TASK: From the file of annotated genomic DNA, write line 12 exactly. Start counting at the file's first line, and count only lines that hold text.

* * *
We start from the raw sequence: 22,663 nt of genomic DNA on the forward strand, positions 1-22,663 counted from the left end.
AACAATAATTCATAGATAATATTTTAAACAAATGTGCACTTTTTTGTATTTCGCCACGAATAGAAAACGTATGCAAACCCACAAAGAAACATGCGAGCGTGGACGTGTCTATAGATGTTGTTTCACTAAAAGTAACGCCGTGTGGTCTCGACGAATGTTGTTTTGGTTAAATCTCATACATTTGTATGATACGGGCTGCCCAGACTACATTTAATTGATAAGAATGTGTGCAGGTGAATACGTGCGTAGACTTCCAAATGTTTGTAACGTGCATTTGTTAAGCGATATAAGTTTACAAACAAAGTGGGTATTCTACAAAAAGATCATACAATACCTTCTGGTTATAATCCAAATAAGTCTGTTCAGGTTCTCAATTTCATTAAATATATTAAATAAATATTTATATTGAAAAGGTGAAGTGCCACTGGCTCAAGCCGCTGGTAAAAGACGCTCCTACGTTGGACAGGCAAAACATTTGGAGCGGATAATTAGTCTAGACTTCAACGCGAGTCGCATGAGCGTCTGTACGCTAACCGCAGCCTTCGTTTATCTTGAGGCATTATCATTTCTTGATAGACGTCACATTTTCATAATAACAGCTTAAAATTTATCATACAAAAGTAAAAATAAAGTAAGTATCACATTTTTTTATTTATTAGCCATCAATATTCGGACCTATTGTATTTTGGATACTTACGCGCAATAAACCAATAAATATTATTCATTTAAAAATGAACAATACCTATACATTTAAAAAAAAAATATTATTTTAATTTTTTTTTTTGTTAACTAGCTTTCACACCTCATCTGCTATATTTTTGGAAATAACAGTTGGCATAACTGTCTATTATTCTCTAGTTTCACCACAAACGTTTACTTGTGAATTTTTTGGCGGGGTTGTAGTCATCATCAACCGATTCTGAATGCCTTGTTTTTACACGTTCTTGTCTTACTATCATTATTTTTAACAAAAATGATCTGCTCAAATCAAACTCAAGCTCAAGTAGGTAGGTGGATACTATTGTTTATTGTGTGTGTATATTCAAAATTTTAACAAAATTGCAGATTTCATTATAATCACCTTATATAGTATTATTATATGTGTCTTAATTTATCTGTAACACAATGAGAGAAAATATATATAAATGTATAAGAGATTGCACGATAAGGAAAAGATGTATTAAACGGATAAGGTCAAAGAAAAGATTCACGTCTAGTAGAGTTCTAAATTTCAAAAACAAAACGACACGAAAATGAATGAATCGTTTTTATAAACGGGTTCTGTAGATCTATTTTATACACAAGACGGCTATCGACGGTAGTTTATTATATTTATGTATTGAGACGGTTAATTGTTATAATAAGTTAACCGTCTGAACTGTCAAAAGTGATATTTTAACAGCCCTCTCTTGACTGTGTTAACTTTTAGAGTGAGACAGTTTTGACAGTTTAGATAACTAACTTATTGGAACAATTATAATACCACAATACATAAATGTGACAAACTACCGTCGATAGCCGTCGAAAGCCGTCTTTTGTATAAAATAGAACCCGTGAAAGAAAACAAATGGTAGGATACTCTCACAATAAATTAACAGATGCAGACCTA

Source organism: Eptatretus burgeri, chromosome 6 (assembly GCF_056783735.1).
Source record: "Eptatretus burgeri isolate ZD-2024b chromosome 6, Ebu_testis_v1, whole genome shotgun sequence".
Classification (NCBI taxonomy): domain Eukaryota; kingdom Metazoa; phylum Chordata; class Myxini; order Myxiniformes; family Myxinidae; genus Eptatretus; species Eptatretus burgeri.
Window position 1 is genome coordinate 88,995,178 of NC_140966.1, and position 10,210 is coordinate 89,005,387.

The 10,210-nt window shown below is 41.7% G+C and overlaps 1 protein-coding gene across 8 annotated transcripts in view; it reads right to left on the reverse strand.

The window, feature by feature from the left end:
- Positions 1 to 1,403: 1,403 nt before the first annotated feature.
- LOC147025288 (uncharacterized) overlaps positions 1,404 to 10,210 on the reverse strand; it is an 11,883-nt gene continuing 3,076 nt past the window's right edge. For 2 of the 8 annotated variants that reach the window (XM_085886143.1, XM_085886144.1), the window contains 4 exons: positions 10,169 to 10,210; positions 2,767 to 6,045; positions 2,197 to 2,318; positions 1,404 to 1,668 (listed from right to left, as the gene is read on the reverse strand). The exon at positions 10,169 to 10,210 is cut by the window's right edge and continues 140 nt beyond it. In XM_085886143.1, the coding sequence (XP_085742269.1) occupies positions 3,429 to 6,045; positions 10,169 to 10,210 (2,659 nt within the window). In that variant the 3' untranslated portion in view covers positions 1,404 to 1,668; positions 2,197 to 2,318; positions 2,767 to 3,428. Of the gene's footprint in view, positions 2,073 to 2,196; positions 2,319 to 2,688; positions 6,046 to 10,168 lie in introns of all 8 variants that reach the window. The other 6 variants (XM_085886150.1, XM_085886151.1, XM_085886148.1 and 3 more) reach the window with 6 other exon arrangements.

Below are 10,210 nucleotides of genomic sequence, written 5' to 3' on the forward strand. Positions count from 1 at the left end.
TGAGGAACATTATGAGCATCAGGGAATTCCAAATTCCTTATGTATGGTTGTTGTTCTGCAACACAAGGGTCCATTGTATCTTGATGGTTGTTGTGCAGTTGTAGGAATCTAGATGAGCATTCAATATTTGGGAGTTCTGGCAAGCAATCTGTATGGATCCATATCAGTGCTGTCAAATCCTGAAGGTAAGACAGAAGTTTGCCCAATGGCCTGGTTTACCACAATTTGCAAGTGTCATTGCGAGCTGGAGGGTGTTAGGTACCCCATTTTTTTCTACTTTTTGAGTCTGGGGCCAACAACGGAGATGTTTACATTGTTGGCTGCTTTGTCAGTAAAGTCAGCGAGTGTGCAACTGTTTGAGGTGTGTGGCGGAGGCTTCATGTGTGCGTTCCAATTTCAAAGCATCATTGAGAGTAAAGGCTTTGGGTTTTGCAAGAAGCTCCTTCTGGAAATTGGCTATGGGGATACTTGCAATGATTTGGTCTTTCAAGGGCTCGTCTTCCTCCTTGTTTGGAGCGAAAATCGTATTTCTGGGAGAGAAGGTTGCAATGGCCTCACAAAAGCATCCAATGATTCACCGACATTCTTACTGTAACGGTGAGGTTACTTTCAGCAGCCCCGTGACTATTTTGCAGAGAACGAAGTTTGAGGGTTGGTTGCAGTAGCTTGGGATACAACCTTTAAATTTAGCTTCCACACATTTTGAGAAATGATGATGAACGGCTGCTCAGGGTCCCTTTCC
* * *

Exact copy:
TGAGGAACATTATGAGCATCAGGGAATTCCAAATTCCTTATGTATGGTTGTTGTTCTGCAACACAAGGGTCCATTGTATCTTGATGGTTGTTGTGCAGTTGTAGGAATCTAGATGAGCATTCAATATTTGGGAGTTCTGGCAAGCAATCTGTATGGATCCATATCAGTGCTGTCAAATCCTGAAGGTAAGACAGAAGTTTGCCCAATGGCCTGGTTTACCACAATTTGCAAGTGTCATTGCGAGCTGGAGGGTGTTAGGTACCCCATTTTTTTCTACTTTTTGAGTCTGGGGCCAACAACGGAGATGTTTACATTGTTGGCTGCTTTGTCAGTAAAGTCAGCGAGTGTGCAACTGTTTGAGGTGTGTGGCGGAGGCTTCATGTGTGCGTTCCAATTTCAAAGCATCATTGAGAGTAAAGGCTTTGGGTTTTGCAAGAAGCTCCTTCTGGAAATTGGCTATGGGGATACTTGCAATGATTTGGTCTTTCAAGGGCTCGTCTTCCTCCTTGTTTGGAGCGAAAATCGTATTTCTGGGAGAGAAGGTTGCAATGGCCTCACAAAAGCATCCAATGATTCACCGACATTCTTACTGTAACGGTGAGGTTACTTTCAGCAGCCCCGTGACTATTTTGCAGAGAACGAAGTTTGAGGGTTGGTTGCAGTAGCTTGGGATACAACCTTTAAATTTAGCTTCCACACATTTTGAGAAATGATGATGAACGGCTGCTCAGGGTCCCTTTCC